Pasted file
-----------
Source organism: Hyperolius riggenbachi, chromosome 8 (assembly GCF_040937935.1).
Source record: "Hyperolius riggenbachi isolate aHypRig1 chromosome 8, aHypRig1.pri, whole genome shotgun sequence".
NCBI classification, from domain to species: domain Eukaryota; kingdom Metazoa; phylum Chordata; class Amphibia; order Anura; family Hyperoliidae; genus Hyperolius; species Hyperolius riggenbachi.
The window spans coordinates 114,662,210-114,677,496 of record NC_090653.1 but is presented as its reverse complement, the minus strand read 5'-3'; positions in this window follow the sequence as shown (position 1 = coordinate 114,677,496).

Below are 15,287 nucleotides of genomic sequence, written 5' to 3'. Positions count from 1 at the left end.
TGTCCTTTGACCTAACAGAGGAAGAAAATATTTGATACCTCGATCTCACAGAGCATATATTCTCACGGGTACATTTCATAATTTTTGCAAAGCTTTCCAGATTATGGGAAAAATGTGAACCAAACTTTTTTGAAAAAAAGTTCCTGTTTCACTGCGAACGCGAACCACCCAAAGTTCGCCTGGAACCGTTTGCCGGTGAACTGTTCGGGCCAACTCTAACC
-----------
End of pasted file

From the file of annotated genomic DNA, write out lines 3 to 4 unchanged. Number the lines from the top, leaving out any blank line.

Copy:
NCBI classification, from domain to species: domain Eukaryota; kingdom Metazoa; phylum Chordata; class Amphibia; order Anura; family Hyperoliidae; genus Hyperolius; species Hyperolius riggenbachi.
The window spans coordinates 114,662,210-114,677,496 of record NC_090653.1 but is presented as its reverse complement, the minus strand read 5'-3'; positions in this window follow the sequence as shown (position 1 = coordinate 114,677,496).